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Settle Shop still going strong after half a century of sales

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TOWNSEND — It’s 50 years and counting at the Settle Shop on Main Street in West Townsend. The shop, which opened in a two-car garage in 1958 and has since grown to two locations, is celebrating its 50th anniversary this year and owner Al Cadrette shows no signs of slowing down.

“We’re going green,” Cadrette said. “We recently put in all florescent lights in the shop and the annex. Hopefully this will keep some energy costs down.”

Begun as a business venture between Cadrette’s first wife, Ruth, and a friend in 1958, the store started as a gift shop. With Al in the furniture trade in Lunenburg, furniture was naturally added to the business.

Cadrette and his wife bought out the friend’s interest in 1980 and it’s been in the family ever since.

Today the store is run by Cadrette and his two assistants, Maria Peduzzi and Carol Campbell. “They take care of the gift shop ordering. They are great; they know what everyone wants,” Cadrette said.

The shop specializes in early American and Shaker reproduction furniture and can custom order many other different styles.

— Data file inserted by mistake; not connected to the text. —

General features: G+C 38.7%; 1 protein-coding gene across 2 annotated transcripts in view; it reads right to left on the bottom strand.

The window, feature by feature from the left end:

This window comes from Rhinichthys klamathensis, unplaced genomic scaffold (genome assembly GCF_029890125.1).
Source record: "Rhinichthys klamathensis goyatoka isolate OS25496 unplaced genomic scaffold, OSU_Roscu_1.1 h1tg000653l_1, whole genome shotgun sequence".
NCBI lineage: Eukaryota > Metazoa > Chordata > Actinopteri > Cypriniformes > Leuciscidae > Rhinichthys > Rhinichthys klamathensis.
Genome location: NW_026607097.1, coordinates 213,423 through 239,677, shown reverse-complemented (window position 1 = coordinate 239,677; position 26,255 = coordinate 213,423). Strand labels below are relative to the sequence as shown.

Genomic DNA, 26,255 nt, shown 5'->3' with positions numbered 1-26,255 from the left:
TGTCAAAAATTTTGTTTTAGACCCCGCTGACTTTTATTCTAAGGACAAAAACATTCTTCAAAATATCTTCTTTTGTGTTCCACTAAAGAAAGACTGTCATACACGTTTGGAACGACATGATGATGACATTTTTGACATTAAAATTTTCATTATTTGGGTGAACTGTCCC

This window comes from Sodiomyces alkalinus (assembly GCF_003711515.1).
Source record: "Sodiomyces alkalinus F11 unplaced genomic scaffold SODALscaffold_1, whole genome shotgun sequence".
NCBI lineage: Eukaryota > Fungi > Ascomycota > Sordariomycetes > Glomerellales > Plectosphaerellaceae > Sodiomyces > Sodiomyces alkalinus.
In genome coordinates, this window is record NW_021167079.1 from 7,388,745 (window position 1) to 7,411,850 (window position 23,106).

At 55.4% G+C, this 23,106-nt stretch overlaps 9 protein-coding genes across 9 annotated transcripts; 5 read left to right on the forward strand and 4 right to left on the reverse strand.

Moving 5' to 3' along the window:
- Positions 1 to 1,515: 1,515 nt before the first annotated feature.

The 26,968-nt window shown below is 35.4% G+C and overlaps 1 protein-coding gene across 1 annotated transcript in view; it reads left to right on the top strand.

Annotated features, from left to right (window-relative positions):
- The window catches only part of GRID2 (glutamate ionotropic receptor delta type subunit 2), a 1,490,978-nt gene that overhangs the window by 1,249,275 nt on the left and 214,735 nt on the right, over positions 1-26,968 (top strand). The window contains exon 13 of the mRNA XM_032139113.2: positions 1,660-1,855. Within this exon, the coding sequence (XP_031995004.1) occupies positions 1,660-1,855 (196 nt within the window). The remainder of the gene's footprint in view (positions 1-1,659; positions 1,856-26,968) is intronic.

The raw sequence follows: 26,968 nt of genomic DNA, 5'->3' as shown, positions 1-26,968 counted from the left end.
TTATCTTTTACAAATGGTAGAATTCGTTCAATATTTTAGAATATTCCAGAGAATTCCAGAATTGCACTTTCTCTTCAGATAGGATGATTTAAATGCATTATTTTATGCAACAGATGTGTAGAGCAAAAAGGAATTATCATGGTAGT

Cadrette, who has lived across the street from the shop since 1966, has seven children who all live in the area. Youngest son John was busy in the furniture annex on the day of this reporter’s visit.

The Settle Shop name derives from an old term for a deacon’s bench, one of the shop’s specialties. “A settle bench is just another name for a deacon’s bench,” Cadrette said. “We still make them here.”

Today, some of the furniture still comes from the area, using pine cut at a locally owned sawmill. Other furniture comes from Pennsylvania and some from Maine, New Hampshire and Massachusetts.

The original store grew from the two-car garage to a two-story building with multiple rooms. “I spent a lot of hours pounding nails here,” he said.

Cadrette originally lived in the house adjacent to the shop, raising five children until the 1790 building became too crowded. They then moved across the street. “It was good we did,” he said. “We had two more children after that.”

The shop is keeping up with the times with its own Web site but Cadrette doesn’t think that will effect his business much. “People still like to see in person the furniture they are going to buy.”

Today, Cadrette keeps busy with his other hobby, classic car restoration. He has a 1912 Model T in the barn behind the shop and plans to bring it out for town parades and shows. “I have a love of old vehicles,” Cadrette said. “A friend and I got together and did this with my son.”

After 50 years in Townsend, Cadrette feels he might just be settling into life in the town.

“I think we might have been here just long enough now to be Townsend people,” he said.